Artists are constantly seeking inspiration, maybe through travelling or any other way that allows them to follow their passion to wherever it may lead them. Mutaz El Emam chose to conjure memories of the past and nostalgic notions by listening to the radio while painting. The results are currently being shown in an exhibition at Gallery Misr.
The collection boasts a group of mostly acrylic on canvas paintings that are very vividly coloured, with the colour blue the most dominant. The focus seems to be on notions of old memories rather than concrete subjects. Fully fleshed out depictions of objects like a tea pot or a cat make appearances in El Emam’s paintings while sometimes a collection of shapes holds only the promise of an image, creating the impression of a painting within another.
There is also a common face seen in many of the exhibition’s paintings. The face is long with small, piercing eyes and an indifferent yet melancholy look. When we asked the curator if it was a self-portrait or a face of someone the artist knew, he said that it was not. Yet the mysterious face was in every other painting, haunting you as you browsed through the exhibition. In a collection of small sketches made with ink on paper, the face seemed to take on many personas and giving the impression the artist has a certain obsession with the oblong visage.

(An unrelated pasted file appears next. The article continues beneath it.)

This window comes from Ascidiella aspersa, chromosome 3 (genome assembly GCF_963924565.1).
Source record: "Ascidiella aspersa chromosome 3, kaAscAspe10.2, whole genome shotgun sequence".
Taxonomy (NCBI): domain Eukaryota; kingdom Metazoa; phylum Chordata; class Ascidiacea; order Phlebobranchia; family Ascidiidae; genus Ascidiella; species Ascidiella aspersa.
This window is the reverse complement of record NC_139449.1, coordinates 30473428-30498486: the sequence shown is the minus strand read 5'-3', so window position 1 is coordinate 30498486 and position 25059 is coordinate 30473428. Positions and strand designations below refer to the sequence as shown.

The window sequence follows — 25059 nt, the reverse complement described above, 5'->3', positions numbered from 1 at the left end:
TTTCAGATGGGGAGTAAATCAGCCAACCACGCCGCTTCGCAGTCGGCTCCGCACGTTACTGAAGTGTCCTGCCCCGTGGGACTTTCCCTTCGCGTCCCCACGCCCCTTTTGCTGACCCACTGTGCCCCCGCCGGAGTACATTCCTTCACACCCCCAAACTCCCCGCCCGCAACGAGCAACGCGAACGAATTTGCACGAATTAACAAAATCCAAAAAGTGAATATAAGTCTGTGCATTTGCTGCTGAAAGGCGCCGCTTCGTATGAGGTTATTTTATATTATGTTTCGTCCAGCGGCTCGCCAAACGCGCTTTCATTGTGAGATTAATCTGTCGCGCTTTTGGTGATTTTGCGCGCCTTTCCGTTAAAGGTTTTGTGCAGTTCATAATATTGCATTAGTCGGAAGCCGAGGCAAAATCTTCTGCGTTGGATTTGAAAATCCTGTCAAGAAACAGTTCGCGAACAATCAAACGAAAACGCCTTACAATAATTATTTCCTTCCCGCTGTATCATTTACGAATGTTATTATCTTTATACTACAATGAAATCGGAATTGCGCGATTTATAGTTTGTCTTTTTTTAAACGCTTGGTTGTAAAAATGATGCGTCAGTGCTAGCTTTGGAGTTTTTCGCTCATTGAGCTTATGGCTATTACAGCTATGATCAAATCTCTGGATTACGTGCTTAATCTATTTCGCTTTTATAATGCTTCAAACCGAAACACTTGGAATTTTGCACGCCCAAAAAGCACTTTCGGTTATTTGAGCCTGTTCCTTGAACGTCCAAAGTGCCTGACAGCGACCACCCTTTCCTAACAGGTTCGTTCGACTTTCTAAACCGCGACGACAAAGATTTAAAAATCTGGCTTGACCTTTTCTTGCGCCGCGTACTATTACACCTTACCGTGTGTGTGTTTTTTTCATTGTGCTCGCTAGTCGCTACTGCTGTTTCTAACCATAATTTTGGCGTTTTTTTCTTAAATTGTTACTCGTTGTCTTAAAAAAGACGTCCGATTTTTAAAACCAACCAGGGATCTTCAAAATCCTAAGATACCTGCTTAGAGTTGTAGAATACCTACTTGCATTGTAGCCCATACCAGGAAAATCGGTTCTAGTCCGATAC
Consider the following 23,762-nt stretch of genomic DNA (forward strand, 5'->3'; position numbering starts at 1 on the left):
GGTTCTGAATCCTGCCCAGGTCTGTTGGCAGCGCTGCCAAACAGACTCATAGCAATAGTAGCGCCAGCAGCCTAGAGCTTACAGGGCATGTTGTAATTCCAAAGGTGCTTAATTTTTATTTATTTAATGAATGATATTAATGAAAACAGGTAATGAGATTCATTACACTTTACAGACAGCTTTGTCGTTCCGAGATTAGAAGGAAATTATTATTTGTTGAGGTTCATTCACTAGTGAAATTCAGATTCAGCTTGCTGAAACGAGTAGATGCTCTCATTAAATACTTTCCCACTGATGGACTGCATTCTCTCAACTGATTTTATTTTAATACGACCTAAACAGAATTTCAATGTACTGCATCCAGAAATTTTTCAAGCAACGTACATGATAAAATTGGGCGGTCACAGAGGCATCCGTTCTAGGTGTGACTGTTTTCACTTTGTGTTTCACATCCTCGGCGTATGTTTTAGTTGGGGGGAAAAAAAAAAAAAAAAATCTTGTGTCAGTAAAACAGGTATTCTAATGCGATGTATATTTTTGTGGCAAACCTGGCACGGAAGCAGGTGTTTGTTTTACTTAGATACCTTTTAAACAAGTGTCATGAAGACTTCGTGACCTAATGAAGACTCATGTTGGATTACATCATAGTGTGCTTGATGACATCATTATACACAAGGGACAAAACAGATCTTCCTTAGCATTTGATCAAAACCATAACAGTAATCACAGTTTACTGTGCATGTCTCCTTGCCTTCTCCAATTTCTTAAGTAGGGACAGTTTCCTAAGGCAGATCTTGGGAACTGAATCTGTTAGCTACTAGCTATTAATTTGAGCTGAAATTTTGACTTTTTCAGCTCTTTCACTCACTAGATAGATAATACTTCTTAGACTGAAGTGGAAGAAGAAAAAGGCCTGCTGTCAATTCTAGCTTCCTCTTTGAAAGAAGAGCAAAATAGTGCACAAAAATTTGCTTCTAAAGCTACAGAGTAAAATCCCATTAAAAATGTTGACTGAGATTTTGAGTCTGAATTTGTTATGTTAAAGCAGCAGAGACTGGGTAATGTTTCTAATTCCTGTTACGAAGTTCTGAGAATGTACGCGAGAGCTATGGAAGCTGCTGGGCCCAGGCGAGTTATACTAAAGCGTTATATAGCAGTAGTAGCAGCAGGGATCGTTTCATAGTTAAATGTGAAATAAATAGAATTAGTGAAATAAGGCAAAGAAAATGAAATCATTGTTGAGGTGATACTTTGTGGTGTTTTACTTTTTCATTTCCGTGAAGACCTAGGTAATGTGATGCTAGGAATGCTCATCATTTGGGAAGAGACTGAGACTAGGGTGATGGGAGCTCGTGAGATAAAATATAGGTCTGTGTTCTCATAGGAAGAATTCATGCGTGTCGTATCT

El Emam was born in Kassala in Sudan in 1979. He graduated from the Faculty of Arts in 2003 and relocated to Cairo in 2005. The visual artist specialises in mixed media and collage as well as painting and drawing. He has participated in many exhibitions in Cairo and abroad.
“Many radio stations intertwine on short and long wavelengths, as well as the FM broadcasted in the ether. It is proof that there isn’t any creature in this world as free as the radio. The radio’s liberated creativity enables you to envision many mental images, unlike anything else. These paintings were all created in my studio while listening to different radio stations. Under the influence of different sounds that give you unmatched freedom to create complementary images: different languages, accents and segments and numerous imagined images were present. Some programmes sent you back to very old times, recalling with it memories of childhood or moments of work or appointments that were linked to these programmes,” wrote El Emam in the exhibition’s brochure.
If you fancy being reminded of a time that has gone by in an age of fast-paced internet, maybe you should pay Sound Interpretations a visit. The exhibition continues untill 11 January at Gallery Misr in Zamalek.